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We have all experienced mobile phone coverage issues that make it difficult to get the information we need from the other end. This incomplete information, when received but not verified, could lead to a misunderstanding of the facts and potentially less-than-optimal decisions being made. Clarity of information and communication is critical to informed decision making. Similarly, the exchange of poor or unverified information with customers or internally amongst an executive team can severely impact the decision-making process. As incorrect information is passed along several exchanges among various members in the company, it can be diluted even further. In many cases, executives and leaders can manage the process and verify the information, but that doesn’t eliminate their vulnerability at critical times. So how can we more effectively assess and rationalize the information we receive for informed decision making?

  • External orientation on all information – take the time to understand external customer needs and to determine how a decision will impact these customer requirements. Often, we make internal decisions in manufacturing, finance, and procurement without rationalizing how these decisions may impact the external customer. At a conceptual level, leaders do agree with this process, but also recognize that it doesn’t always happen. For example, the Target security breach was illustrative of a decision to save on internal costs without considering the need to provide a solid prevention system for these occurrences.
  • Shooting the messenger – if the providers of information impute and distill facts down to something the leaders want to hear, it will always be distorted. We need to look at the climate we create and foster in regards to bad news and facts that don’t match expectations. Do folks in our organizations feel they can shoot straight with us?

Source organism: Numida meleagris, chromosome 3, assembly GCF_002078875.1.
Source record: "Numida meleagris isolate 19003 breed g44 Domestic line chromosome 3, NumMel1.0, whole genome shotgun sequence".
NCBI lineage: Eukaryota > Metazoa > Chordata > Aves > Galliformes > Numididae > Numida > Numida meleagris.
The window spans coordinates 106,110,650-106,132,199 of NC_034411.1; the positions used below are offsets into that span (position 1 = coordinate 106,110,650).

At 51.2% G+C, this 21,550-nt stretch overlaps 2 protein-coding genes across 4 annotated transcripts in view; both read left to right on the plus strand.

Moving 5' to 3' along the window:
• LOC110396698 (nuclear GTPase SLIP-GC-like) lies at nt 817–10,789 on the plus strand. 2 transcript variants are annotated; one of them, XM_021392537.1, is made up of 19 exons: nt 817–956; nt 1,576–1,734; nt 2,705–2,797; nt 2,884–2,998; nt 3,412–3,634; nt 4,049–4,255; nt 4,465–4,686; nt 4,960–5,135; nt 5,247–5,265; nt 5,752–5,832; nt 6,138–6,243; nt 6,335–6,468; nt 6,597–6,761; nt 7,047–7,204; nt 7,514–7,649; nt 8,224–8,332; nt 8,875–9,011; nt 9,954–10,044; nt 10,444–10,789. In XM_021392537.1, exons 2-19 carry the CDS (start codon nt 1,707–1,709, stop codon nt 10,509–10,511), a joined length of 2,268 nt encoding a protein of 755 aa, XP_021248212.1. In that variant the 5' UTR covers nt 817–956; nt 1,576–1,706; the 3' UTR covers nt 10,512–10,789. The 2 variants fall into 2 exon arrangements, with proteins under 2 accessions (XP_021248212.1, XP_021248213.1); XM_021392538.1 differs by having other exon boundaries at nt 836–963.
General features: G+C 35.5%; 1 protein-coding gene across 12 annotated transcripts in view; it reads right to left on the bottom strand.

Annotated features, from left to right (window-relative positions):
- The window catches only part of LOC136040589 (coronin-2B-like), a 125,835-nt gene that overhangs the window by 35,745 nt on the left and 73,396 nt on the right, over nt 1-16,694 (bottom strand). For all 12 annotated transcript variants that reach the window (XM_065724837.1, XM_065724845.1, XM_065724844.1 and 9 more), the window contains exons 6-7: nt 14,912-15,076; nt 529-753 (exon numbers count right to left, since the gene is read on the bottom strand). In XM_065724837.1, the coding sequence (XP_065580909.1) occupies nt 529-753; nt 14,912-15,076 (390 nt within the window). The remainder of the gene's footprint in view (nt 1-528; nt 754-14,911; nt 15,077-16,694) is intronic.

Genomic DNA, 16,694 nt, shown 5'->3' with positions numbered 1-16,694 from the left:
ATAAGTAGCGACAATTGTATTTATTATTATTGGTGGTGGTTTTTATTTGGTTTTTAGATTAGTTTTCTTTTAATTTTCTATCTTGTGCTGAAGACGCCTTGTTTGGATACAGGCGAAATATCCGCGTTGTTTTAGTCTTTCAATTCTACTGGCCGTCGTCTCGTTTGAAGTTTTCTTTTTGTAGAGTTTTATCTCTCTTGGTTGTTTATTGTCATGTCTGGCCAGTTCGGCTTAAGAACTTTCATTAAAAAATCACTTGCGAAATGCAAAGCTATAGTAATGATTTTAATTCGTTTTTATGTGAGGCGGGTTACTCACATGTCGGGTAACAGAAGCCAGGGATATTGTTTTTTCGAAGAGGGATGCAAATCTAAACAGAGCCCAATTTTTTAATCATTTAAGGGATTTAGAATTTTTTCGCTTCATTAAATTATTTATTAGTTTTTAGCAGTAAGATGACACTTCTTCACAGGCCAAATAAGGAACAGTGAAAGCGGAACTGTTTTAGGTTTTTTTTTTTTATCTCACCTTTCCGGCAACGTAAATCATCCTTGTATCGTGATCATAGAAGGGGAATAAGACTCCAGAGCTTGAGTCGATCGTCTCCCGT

• Selective listening and bias – leaders continually get streams of information from many sources and methods. And it’s getting even more complicated with the growing reliance on various social media avenues. Leaders also put stock in the person or sender of information based on how much they trust the person and any prior experiences with that individual. We find that higher tenured managers have less credibility than newer ones. At Northpoint, we hear this all the time from the tenured folks that feel tuned out. The essence of this built-in bias towards those we have become comfortable with doesn’t enable the information to be received in a way that it can useful.
  • Information receiver bias – as information is collected, it’s important that the data be representative of the customer, group of customers, or the internal source. We need to ensure that the person developing this information used a process that could produce an effective outcome of true vs. biased facts. It’s always good to remind ourselves to thoroughly inspect the process used, as much as the outcome of facts.

This all may appear to be intuitively obvious and standard operating procedure for your organization. It is fair to ask: “Why are you bringing it up?” Well, a sizeable number of decisions are based on information received from various channels. We can often get sloppy when wanting to make fast decisions. This bias towards speed is a lot like practicing shooting free throws and various shots in basketball. It’s not that we can’t shoot well, but we do need to practice and remind ourselves to take the time needed to properly set up the perfect shot.

At Northpoint, we are often tasked with providing a clear view on key initiatives in the decision-making process. A steady diet of information (“garbage in-garbage out”) needs to be effectively managed by the internal team. We work with many incredibly smart business leaders. But their intelligence and business acumen are only properly leveraged when facts are correct and well understood.

If you are interested in learning more, please contact us for an initial consultation. We are very interested in your perspective and learning more about your organizational challenges.